(Image from www.linfield.edu/sports)
The 1984 Northwestern College football team was good….darn good. The defending NAIA Division II champions (1983) came in and dominated the ‘Cats for over 2 quarters of football and Linfield was happy to help with putting the ball on the ground and a young David Lindley not have a stellar 2 ½ quarters behind center. Honestly, in watching the 1984 Championship game I was thinking “How can Linfield come back from this?” Granted I was thinking this sitting on my couch last Saturday so we all know the ‘Cats did indeed come back for the 33-22 victory, but the way they stormed back was just incredible.
Down 22-0 with under ten minutes to play in the 3rd quarter the ‘Cats finally get a drive going in typical Rutschman style with a balanced offense and a QB that utilized his backs in the passing game, however, the drive stalled on the Red Raider 8-yard line and Ad Rutschman was left with a decision. Do you try to force a TD or do you run your kicker out just to break the seal? It was a decision of monumental proportions but Rutschman knew his team and kids well enough to send his kicker out. It was such a brilliant move in terms of psychology.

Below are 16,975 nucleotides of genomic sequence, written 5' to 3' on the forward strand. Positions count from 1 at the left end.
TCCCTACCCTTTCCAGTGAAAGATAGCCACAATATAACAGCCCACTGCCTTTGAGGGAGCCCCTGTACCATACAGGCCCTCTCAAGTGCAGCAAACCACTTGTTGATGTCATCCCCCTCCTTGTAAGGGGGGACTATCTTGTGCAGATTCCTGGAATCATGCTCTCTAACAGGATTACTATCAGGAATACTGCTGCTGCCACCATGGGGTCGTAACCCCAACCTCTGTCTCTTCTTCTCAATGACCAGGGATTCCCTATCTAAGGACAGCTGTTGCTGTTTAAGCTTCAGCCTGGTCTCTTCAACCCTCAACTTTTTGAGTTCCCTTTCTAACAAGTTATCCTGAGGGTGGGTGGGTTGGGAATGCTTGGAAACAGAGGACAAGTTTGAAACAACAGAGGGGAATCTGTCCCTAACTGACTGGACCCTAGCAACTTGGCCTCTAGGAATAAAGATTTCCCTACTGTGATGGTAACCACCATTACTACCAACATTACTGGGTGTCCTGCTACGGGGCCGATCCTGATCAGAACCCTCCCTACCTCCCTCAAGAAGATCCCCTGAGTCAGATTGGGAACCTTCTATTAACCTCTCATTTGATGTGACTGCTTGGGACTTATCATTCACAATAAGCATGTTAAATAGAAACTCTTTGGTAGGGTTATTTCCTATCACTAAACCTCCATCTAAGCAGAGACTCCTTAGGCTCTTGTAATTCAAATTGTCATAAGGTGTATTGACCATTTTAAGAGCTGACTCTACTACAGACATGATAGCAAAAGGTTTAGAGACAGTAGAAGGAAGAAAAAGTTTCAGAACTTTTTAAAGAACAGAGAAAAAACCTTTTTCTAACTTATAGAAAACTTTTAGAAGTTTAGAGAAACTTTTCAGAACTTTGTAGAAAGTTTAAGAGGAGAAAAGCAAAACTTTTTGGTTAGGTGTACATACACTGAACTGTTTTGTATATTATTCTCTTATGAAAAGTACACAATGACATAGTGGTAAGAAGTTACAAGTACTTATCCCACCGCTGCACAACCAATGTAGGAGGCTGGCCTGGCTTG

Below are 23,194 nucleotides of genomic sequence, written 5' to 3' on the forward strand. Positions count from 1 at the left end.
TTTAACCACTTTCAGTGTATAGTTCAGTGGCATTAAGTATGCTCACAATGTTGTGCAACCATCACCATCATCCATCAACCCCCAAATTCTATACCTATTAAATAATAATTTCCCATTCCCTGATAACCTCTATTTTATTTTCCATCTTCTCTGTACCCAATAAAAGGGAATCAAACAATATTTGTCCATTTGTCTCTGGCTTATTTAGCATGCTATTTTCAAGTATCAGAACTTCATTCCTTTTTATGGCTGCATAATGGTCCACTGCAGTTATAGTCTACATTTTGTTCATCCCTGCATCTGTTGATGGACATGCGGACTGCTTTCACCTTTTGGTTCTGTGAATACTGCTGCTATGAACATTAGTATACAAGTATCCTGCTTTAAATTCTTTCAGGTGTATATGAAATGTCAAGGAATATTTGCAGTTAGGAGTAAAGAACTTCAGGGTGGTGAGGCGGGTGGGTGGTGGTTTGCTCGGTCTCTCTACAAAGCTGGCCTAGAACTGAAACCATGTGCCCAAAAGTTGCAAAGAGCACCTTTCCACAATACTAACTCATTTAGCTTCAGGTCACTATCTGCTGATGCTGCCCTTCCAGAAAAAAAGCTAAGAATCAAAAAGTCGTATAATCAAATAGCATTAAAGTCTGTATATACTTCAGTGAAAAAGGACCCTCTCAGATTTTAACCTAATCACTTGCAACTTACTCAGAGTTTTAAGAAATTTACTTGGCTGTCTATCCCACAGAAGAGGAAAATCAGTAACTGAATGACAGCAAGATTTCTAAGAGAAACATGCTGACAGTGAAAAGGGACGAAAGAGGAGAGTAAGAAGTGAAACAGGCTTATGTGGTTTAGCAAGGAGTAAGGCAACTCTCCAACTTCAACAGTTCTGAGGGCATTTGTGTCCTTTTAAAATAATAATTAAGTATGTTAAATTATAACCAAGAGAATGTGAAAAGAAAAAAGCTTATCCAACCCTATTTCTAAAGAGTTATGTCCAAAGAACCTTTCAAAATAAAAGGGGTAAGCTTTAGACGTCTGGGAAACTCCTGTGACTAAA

What message would he be sending if he kept his offense on the field to go for the TD? To me that could tell his team that “We’re not good enough to get this close again so we have to take our shot now”. Kicking the field goal was a message that said “We’re under control, let’s get on the board and get back in the game.” This is a classic example of a coach with such a full understanding of the mental make-up of his kids. He knew they just needed a small victory to start the wheels rolling and as soon as those 3 points were tacked on the board the ‘Cats turned into a different team and Northwestern didn’t have a chance.
I haven’t see every Linfield game in history so I can’t say with authority if this was the greatest Linfield victory ever but considering the stage and circumstances of the comeback I think people would be hard pressed to come up with a greater moment in Wildcat football history.
Video: 1984 NAIA Championship game hi-light recap